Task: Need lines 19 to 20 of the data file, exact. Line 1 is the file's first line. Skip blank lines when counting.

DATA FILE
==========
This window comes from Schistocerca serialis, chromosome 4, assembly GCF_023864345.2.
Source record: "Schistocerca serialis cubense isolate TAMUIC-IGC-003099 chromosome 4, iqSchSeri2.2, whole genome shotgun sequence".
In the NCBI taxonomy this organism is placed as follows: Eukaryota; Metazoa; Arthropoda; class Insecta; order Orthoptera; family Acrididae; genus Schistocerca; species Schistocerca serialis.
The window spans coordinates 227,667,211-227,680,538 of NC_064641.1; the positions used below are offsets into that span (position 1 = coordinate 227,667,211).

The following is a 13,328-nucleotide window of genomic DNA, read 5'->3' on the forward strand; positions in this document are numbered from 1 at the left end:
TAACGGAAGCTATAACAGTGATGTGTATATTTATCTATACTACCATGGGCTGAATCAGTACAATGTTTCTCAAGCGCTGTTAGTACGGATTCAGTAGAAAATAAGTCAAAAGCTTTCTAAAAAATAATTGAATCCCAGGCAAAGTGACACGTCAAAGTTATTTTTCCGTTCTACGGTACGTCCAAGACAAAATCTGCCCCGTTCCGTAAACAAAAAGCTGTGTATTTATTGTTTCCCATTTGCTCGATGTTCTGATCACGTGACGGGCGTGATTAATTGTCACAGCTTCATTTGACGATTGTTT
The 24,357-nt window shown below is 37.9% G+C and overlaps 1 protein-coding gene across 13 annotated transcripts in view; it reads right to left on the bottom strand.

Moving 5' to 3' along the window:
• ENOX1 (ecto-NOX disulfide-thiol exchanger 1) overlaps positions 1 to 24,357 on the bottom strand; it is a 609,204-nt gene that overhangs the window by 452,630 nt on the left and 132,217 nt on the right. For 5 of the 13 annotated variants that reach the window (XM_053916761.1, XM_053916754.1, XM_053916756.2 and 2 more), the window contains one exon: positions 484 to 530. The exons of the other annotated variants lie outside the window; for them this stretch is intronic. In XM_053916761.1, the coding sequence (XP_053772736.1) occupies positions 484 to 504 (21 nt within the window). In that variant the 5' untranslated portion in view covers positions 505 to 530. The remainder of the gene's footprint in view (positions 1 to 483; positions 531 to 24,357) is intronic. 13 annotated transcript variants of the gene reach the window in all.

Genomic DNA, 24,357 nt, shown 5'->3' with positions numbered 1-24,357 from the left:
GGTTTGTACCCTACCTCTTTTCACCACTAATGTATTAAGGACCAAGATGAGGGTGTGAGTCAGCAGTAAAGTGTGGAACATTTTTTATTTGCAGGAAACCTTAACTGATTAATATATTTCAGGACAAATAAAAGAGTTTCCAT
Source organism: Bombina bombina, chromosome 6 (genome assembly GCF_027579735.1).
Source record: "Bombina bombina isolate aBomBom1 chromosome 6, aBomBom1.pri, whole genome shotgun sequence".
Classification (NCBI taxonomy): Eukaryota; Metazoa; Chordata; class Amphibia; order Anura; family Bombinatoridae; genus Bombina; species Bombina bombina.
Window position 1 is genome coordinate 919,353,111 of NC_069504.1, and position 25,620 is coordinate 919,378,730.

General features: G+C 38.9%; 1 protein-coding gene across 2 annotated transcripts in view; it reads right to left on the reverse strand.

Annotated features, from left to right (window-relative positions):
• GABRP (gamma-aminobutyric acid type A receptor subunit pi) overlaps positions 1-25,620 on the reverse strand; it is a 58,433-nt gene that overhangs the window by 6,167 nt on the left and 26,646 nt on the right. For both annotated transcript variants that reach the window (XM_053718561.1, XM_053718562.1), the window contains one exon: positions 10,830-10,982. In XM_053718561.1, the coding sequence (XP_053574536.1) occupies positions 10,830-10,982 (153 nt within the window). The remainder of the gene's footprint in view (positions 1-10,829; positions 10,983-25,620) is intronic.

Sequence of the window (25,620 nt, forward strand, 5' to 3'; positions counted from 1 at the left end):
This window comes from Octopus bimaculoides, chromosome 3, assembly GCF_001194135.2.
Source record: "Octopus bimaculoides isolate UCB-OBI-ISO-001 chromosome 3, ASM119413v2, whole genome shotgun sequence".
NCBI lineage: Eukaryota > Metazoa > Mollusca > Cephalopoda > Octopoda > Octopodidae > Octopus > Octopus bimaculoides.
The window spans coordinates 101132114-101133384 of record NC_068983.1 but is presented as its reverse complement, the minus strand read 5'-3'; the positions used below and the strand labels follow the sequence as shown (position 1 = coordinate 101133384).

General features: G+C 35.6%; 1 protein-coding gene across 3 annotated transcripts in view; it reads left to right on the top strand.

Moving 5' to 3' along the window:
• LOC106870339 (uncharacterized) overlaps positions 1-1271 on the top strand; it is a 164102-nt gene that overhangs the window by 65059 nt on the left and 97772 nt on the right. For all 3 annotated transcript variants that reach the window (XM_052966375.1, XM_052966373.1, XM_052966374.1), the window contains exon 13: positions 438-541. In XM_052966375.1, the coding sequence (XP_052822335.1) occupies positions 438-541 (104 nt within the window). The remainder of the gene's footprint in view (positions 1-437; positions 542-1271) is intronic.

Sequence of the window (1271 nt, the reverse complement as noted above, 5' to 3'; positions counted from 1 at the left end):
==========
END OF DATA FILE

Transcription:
Sequence of the window (25,620 nt, forward strand, 5' to 3'; positions counted from 1 at the left end):
This window comes from Octopus bimaculoides, chromosome 3, assembly GCF_001194135.2.